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Chiles plans to keep Holocaust’s memory alive

Chiles High School student government leaders Robyn Seniors, Zach Wollerman, Micah Joyner and Katie Zollner were born nearly 70 years after Adolf Hitler came to power in Germany, marking the beginning of the end for two out of three European Jews.

Hitler’s 12-year reign of terror left 6 million Jews dead and a permanent stain on civilization. At Chiles, the Holocaust’s lessons will be more than sobering words on pages, thanks to the efforts of several of the school’s teachers, administrators, a handful of students and local citizens who believe that this dark chapter in history can’t be allowed to be forgotten.

From March 22 to 27, Chiles will hold Holocaust Living Memorial Week, a series of classroom events designed to inspire reflection and discussion about the horrors of that era – as well as the hopes that sprang from it. It’s part of Holocaust Education Week, which includes several community events that the local Holocaust Education Resource Council (HERC) is coordinating.

Seniors, Chiles’ student-body president, said she began watching documentaries on Hitler in middle school.

“It was frightening what a leader would say to people in need of hope … that we’re going to marginalize people — which were the Jews — and we’re going to blame them for your problems,” Seniors said. “That’s how he rose to power.”

Florida is one of eight states that require Holocaust education in public schools. But the law isn’t specific about what’s to be taught. Chiles’ plans for Holocaust Living Memorial Week – with an underlying theme of “courageous defiance” – go significantly beyond compliance with state law.

Those plans germinated last spring after HERC executive director Barbara Goldstein brought her father from South Florida to speak to Chiles students about his experiences as a Holocaust survivor. His presentation left Wollerman, the junior class representative, with “an overwhelming sense of horror,” and a sense that lessons about the consequences of hate, intolerance and bigotry must be shared.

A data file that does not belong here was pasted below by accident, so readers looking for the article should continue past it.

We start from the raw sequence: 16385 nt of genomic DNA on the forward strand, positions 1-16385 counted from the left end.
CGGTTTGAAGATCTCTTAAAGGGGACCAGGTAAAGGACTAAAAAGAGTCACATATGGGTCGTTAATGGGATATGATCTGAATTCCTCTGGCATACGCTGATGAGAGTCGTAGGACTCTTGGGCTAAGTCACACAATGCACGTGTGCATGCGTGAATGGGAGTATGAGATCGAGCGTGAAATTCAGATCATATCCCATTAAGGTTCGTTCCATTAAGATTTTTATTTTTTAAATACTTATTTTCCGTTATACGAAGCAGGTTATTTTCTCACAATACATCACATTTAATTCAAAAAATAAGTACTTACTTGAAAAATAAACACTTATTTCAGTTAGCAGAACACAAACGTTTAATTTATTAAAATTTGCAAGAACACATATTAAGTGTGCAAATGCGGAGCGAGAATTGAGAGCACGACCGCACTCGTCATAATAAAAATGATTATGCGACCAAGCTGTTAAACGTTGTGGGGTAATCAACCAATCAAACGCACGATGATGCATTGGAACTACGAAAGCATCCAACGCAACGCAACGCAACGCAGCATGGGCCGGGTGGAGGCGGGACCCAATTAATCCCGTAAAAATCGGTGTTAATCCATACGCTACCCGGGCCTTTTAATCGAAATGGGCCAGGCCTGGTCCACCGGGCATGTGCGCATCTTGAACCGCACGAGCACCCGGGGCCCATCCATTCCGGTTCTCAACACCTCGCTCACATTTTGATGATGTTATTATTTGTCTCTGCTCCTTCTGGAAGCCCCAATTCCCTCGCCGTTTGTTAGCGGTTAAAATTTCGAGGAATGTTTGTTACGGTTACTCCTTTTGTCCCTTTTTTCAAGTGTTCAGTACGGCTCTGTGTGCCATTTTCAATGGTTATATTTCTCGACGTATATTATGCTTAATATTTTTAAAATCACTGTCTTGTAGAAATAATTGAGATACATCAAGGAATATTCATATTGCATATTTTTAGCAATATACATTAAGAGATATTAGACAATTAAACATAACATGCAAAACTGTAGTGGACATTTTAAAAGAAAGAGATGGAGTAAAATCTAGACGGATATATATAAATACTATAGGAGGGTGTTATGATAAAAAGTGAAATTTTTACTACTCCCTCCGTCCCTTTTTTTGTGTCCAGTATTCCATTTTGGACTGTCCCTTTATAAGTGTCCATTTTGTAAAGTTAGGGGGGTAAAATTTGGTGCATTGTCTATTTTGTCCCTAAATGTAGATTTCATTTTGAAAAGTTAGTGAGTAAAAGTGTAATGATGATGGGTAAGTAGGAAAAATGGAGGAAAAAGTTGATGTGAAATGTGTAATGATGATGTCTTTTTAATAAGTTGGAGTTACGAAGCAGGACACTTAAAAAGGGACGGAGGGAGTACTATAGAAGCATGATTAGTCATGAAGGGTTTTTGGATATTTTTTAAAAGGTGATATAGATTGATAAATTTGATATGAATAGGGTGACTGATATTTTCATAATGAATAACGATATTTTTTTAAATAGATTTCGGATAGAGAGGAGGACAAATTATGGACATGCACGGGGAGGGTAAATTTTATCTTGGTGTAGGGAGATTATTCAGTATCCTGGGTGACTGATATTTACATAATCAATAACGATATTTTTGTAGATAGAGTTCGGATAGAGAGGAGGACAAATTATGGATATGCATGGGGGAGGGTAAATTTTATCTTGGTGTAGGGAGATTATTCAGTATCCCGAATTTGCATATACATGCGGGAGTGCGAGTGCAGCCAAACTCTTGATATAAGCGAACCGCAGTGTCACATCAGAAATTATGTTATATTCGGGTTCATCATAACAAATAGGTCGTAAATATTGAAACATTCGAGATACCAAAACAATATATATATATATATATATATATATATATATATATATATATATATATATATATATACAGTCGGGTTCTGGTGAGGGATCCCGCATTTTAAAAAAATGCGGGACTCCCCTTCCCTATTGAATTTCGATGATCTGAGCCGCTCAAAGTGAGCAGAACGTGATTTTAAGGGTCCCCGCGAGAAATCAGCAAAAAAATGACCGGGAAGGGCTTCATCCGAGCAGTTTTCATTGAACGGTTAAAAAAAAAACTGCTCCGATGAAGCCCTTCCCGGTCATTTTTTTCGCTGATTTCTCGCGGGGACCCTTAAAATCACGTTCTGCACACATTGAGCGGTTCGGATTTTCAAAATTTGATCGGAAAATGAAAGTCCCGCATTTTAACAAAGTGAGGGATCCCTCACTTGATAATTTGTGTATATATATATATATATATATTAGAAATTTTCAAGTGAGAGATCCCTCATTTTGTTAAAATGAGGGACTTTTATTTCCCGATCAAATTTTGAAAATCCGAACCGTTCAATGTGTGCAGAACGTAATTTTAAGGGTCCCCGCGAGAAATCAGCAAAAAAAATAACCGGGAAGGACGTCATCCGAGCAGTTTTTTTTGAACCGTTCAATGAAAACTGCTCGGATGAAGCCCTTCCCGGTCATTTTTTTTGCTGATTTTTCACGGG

Goldstein and Principal Joe Burgess soon began brainstorming with a handful of teachers about how to make such lessons even more effective. By the time a districtwide Holocaust education workshop was held in October, the general outline for Holocaust Living Memorial Week was set.

The details are still in development, but classroom events will include grade-appropriate films and discussions about the range of impacts the Holocaust has had, ending with a survivor’s account. Teachers expect that some students will find it emotionally difficult to process the information. They plan to deal with it by encouraging further reflection and discussion.

“History is like a closet,” said Burgess, a former history teacher. “You open it up and there are some great clothes, there are some OK clothes, and there are some clothes you didn’t want anybody to see. But it’s the real story.

“The only way we get better is we have to confront it. You have to be honest.”

Burgess said he hopes students will learn that they shouldn’t stay on the sidelines when moral and ethical challenges demand a response.

“I don’t have to be a woman to know when I see sexism occur. I don’t have to be Jewish to understand that somebody’s an anti-Semite,” he said.  “Whether you get that from your family teachings, or your faith, I don’t care how you get there, you need to get there.

“Many times not saying something is an endorsement of ‘yes,’” he said. “You may be in the in-group today, but you could be in the out-group tomorrow.”

Goldstein hopes that the living memorial at Chiles will teach students about the wide range of effects the Holocaust has had on art, literature, music , international relations and public policy, and encourage the young people to be “up-standers and not bystanders” through moral leadership.

“We are living in a fragile society,” she said. “The lessons of the Holocaust will teach about the consequences of indifference. As Elie Wiesel said, ‘It’s up to you now, that my past does not become your future.’”

Bill Berlow, a former Tallahassee Democrat associate editor, serves on the education committee of the Holocaust Education Resource Council.

Support the HERC:

The mission of the Holocaust Education Resource Council is to provide instructional guidance, support and resources for educators who teach the history of the Holocaust in addition to educational programs for the community at large.

To support HERC and become a member go to www.holocaustresources.org

Reprinted from the Tallahassee Democrat


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